Despite its use in the titles of most of the films of the series, the "Pink Panther" is not the Clouseau character, but a large and valuable fictitious diamond of the same name which is the "MacGuffin" of the first film in the series. The phrase reappears in the title of the fourth film, The Return of the Pink Panther, in which the theft of the diamond is again the center of the plot; that film also marked the return of Sellers to the role after a gap of ten years, which may have contributed to some confusion between the character and the diamond. The phrase has been used for all the subsequent films in the series, even when the jewel does not figure into the plot (the diamond has only appeared in five of the ten films in the series).
The first film in the series had an animated opening sequence, created by DePatie-Freleng and set to the theme music by Henry Mancini, which featured a Pink Panther character. This character, designed by Hawley Pratt, was subsequently the subject of its own series of animated cartoons – as well as being featured in the opening of every movie in the Pink Panther film series except A Shot in the Dark and Inspector Clouseau.
Mancini's other themes for the first film include an Italian-language set-piece called "Meglio Stasera" whose purpose seems primarily to introduce young actress Fran Jeffries. Portions of its instrumental version also appear in the underscore of the film several times. Other segments include "Shades of Sennett", a "honky tonk" piano number introducing the film's climactic chase scene through the streets of Rome. Most of the soundtrack album's other entries are early 1960s orchestral jazz pieces, befitting the style of the era. Although variations of the main theme would be reprised for many of the Pink Panther series entries, as well as the cartoon series, Mancini composed a different theme for A Shot in the Dark.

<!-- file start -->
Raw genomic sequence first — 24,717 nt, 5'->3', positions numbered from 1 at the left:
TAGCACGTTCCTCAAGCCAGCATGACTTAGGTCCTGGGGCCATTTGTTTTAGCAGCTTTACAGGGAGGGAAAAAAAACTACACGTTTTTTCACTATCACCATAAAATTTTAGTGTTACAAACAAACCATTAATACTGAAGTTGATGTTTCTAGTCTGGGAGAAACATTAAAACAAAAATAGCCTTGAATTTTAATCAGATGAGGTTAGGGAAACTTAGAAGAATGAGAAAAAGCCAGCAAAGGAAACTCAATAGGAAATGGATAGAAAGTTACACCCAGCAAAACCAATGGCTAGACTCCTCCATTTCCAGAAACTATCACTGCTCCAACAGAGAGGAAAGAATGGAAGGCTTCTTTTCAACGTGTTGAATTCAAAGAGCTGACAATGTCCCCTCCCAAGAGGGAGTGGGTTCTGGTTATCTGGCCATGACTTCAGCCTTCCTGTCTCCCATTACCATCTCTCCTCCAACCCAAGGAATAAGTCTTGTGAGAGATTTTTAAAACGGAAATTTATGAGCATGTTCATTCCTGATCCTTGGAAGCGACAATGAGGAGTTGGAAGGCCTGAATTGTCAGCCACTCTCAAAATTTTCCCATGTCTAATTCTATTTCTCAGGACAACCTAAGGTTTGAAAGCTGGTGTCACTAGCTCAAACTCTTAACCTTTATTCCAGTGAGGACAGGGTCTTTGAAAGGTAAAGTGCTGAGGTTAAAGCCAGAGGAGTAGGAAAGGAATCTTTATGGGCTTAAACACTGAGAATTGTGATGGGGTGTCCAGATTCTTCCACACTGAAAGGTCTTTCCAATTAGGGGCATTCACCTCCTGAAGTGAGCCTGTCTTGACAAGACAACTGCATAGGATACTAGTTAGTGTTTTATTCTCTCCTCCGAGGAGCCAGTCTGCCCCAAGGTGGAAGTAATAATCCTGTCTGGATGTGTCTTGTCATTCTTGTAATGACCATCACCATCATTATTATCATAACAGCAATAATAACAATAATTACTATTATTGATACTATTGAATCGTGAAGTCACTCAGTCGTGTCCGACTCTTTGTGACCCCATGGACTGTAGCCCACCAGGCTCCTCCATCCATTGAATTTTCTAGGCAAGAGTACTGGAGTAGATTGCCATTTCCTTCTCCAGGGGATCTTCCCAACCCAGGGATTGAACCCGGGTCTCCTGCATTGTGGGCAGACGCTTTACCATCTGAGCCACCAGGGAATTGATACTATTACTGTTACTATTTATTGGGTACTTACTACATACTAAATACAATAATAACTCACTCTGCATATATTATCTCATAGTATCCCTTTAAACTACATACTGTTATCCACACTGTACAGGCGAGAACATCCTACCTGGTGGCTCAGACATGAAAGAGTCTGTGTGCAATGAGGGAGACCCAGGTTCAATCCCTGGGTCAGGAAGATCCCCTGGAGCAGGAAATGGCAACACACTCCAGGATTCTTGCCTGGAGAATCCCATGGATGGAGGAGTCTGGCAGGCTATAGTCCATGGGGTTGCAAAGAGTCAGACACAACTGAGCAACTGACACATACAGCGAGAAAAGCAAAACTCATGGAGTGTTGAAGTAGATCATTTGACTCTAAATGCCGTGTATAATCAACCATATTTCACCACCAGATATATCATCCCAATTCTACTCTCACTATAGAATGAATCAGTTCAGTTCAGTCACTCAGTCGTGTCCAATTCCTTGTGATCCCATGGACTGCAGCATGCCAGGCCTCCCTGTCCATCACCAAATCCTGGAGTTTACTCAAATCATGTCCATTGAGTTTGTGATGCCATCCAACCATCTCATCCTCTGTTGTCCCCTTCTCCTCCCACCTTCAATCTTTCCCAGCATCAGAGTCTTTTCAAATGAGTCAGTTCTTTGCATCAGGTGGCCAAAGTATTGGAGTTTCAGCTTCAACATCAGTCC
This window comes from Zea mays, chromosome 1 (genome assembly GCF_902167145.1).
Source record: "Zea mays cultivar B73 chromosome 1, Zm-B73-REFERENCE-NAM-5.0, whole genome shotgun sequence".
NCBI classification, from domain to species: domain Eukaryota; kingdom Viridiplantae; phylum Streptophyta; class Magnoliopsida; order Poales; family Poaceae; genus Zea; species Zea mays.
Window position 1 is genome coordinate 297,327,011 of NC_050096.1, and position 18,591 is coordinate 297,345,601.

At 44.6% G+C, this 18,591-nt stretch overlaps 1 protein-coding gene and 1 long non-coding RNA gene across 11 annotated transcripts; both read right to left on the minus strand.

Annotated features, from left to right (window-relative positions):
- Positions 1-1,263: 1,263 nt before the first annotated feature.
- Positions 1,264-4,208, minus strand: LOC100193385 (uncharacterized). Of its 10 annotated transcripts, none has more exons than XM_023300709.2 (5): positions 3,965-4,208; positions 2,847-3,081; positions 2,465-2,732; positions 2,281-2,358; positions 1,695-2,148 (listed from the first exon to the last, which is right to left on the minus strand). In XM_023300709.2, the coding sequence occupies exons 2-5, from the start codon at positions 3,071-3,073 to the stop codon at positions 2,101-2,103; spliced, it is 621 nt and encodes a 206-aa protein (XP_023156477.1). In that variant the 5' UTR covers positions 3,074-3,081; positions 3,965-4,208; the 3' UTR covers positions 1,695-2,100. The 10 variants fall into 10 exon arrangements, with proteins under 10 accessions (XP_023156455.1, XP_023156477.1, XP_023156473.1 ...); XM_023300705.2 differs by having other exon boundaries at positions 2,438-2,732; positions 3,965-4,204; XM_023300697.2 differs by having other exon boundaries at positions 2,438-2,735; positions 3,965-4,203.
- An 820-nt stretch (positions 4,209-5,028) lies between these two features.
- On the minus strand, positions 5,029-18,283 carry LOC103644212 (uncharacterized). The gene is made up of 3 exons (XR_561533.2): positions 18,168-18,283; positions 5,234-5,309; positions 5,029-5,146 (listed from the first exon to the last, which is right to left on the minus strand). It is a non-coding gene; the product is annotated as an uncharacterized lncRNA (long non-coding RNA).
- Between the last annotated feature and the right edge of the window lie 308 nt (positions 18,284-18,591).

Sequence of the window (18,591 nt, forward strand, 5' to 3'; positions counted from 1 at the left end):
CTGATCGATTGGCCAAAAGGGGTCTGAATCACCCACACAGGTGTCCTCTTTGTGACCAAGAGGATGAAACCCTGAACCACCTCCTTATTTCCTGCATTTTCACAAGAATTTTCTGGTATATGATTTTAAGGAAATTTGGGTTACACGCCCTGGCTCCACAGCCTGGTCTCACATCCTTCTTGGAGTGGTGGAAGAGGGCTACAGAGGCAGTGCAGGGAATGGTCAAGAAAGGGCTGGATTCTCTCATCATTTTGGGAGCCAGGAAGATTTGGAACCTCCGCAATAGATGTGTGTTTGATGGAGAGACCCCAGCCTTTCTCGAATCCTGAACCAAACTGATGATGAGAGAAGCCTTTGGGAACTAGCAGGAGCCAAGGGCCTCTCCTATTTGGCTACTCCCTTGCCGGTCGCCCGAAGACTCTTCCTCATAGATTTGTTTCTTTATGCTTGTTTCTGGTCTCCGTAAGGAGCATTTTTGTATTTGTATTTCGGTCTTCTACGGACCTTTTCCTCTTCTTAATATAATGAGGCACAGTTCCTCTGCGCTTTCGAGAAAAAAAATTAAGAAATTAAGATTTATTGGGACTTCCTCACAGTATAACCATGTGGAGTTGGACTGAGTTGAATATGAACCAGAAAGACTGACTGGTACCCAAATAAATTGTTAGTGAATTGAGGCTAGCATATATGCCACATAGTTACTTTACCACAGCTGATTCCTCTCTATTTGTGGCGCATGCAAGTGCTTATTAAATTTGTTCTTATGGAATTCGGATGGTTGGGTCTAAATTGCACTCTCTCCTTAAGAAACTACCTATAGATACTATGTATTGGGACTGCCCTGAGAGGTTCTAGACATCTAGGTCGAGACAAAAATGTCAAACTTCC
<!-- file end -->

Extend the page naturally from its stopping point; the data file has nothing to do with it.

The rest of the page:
The Pink Panther of the title is a diamond supposedly containing a flaw which forms the image of a "leaping panther", which can be seen if held up to light in a certain way. The beginning of the first film explains this, and then the camera zooms in on the diamond to reveal the blurry flaw, which focuses into the Panther (albeit not actually leaping) to start the opening credits sequence (this is also done in Return). The plot of the first film centers around the theft of this diamond, which is mentioned in only four other films in the series (The Return of the Pink Panther, Trail of the Pink Panther, Curse of the Pink Panther, and the 2006 remake of The Pink Panther. The name stuck once "the Pink Panther" became synonymous with Inspector Clouseau, in much the way that "Frankenstein" was used in film titles to refer to Dr Frankenstein's monster or The Thin Man was used in a series of detective films.
A Shot in the Dark, a film which was not originally intended to feature Inspector Clouseau, is the only film in the series (besides Inspector Closeau) that features neither the diamond nor the distinctive animated Pink Panther in the opening credits and ending. Many critics, including Leonard Maltin, regard this entry as the best in the series.
In the original Pink Panther movie, the main focus was on David Niven's role as Sir Charles Lytton, who is the infamous jewel thief "the Phantom", and his plan to steal the Pink Panther from its owner. The Inspector Clouseau character played essentially a supporting role as Lytton's incompetent antagonist, and provided slapstick comic relief to a movie that was otherwise a subtle, lighthearted crime drama, a somewhat jarring contrast in styles which is not atypical of Edwards' films. The popularity of Clouseau caused him to become the main character in subsequent Pink Panther films, which were more straightforward slapstick comedies.
Mancini's theme, with variations in arrangement, is used at the start of all but a few of the Clouseau films.
As of , ten Pink Panther films have been made, all but two having "Pink Panther" in the title: